Winn Foundation Announces Award of Six Grants for Important Feline Health Studies
The Winn Feline Foundation is pleased to announce the award of six grants funded in partnership with the George Sydney and Phyllis Redman Miller Trust in 2007. The Trust designated the Winn Foundation as one of its advisor organizations in its desire to “support medical research to investigate the causes, prevention and development of cures for diseases of . . . domestic cats.” Winn President Susan Little, DVM, commented, “I am pleased that the expertise of the Winn Foundation and its veterinary consultants has been called upon to assist in the distribution of these funds. We are excited about the proposals that have received funding. This year we awarded $99,909 in grants for studies on feline herpesvirus, interstitial cystitis, a new form of retinal disease, and adverse effects of vaccinations, among others.
RNA interference of feline herpesvirus by synthetic siRNAs in corneal epithelial cells. Rebecca P. Wilkes, DVM and Stephen A. Kania, PhD; University of Tennessee. $15,000 (Continuation of previously funded project
Feline herpesvirus 1 (FHV-1) is a virus that causes 50% of the cases of feline respiratory disease. Vaccines available for this virus are only minimally effective and drugs that are used to treat herpesvirus infections in humans do not work well in cats. Therefore, development of a new treatment for cats would be beneficial. RNA (ribonucleic acid) is very similar to DNA and is a molecule used by some organisms to store genetic material. RNA interference is a cellular mechanism that is activated by the introduction of RNA into cells. The cellular machinery that is involved in this process has a natural anti-viral role in plants. It has already been shown that RNA interference can be used to reduce the production of FHV-1 in cat kidney cell cultures. RNA interference is a potential treatment for FHV-1. The purpose of this study is to evaluate RNA interference for FHV-1 in cat corneal cells, cells which naturally are infected by this virus.
Association of vaccine administration with systemic disease in cats. Michael Lappin, DVM, PhD, DACVIM, and Jacqueline C. Whittemore, DVM, PhD, DACVIM; Colorado State University. $25,000
It has been previously shown that several cat FVRCP vaccines (vaccines against feline herpesvirus, calicivirus and panleukopenia) contain proteins from the cells used to grow the viruses in the laboratory. The cell culture used is called the Crandell Rees Feline Kidney (CRFK) cell line. It has been shown that administering FVRCP vaccines containing CRFK proteins causes formation of antibodies against cat kidney cell proteins. Some cats that received repeated injections of these proteins developed kidney disease. The identity of three of these proteins (á- enolase, annexin A2, cap G/macrophage capping protein) has been discovered. Antibodies against two of these proteins, á-enolase and annexin A2, are associated with immune-mediated disease in people where the antibodies damage multiple organs like the kidneys, joints, eyes, and brain. It is possible that kidney disease and other common feline disease syndromes may develop as a result of over vaccinating cats. This study will develop and validate tests for antibodies against these proteins. A large population of cats will be evaluated using the new tests to determine whether protein-specific antibodies are increased in cats with certain blood work abnormalities. Finally, test results for healthy cats will be compared with results from cats with kidney disease, pancreatitis, stomatitis, and uveitis to determine whether antibody production is associated with these diseases. Results from this study may help design safer feline vaccines in the future.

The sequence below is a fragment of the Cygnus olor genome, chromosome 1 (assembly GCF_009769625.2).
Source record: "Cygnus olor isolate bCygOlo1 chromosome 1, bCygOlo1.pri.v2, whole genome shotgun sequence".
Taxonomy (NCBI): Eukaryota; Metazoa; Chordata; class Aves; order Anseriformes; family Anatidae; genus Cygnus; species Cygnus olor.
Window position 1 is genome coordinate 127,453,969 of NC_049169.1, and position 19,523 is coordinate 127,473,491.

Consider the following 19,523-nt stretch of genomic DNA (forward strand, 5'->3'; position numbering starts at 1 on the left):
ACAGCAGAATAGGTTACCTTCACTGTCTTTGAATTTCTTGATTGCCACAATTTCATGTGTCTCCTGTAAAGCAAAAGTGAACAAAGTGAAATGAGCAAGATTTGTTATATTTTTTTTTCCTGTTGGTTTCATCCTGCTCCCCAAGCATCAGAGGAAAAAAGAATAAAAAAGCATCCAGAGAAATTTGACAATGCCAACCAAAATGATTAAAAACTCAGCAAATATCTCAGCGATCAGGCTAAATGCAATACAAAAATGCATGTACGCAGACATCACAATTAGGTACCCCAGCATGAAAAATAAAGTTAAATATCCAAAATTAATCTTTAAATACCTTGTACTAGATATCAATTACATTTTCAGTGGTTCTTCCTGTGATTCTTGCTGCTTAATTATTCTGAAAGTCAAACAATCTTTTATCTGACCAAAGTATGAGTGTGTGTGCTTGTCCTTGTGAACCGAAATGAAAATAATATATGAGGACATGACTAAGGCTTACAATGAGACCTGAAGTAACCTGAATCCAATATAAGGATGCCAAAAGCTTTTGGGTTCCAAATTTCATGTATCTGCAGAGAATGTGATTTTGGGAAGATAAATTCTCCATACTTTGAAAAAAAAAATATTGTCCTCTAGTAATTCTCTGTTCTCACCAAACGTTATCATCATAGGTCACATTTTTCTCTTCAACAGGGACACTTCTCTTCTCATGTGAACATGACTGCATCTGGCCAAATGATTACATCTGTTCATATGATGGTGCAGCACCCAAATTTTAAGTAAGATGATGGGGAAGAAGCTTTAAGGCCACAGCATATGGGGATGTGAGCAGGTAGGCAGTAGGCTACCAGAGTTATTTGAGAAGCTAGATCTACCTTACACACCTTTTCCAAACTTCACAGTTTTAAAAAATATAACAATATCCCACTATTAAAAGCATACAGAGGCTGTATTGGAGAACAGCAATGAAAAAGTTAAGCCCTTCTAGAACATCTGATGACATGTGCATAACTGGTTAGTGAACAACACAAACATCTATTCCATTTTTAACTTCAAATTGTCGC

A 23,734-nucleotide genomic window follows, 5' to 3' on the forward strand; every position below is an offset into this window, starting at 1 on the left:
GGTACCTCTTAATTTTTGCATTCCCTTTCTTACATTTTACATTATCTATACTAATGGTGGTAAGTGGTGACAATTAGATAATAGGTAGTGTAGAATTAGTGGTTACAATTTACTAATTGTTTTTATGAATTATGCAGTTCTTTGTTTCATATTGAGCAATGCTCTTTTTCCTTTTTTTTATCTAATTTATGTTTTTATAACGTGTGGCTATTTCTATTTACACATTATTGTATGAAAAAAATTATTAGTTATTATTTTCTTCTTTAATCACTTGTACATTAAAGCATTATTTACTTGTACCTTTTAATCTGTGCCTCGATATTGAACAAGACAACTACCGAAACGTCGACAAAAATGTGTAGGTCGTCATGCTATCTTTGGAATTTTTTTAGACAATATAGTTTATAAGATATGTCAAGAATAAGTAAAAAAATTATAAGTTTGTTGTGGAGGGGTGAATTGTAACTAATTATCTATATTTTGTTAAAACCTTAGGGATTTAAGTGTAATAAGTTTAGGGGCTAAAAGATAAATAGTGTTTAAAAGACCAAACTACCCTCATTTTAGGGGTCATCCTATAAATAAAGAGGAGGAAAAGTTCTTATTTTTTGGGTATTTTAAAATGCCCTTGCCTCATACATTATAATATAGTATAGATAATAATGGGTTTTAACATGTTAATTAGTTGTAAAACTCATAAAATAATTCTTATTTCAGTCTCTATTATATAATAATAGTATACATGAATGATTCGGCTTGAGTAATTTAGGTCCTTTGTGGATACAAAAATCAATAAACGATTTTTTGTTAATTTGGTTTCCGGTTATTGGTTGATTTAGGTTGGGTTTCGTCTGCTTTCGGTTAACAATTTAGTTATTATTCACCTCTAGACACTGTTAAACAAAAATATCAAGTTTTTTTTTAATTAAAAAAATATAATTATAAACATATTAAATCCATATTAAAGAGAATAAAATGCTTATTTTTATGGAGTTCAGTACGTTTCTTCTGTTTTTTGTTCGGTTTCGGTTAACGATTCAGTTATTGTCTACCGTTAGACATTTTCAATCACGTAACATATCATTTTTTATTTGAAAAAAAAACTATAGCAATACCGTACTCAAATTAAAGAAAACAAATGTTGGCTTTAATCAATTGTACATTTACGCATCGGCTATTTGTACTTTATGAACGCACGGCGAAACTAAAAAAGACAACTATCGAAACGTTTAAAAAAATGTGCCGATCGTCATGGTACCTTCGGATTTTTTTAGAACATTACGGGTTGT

Adrenocortical function in cats with feline interstitial cystitis. C. A. Tony Buffington, DVM. PhD, DACVN and Linda Lord, DVM, PhD; The Ohio State University. $25,920
The purpose of this study is to learn more about the causes and treatment of feline interstitial cystitis (FIC). This syndrome is the most common cause of lower urinary tract signs in domestic cats, occurring in approximately 1% of owned cats. The signs of FIC include pain, bloody urine, and urinating outside the litter box. Millions of cats are euthanized as a result of this disease, making it a major veterinary problem and feline welfare issue. The researcher’s laboratory has identified problems with normal function of the adrenal gland, an important source of many hormones. These problems may play an important role in the causes of and treatment of these cats with FIC. Based on earlier studies, the researchers will compare hormone concentrations in 32 neutered healthy and FIC cats of both sexes. The data will be used to design hormone replacement therapy to test the effects of hormone replacement on the signs of the disease. It is hoped that replacement therapy will result in clinically important improvements in the cats’ symptoms.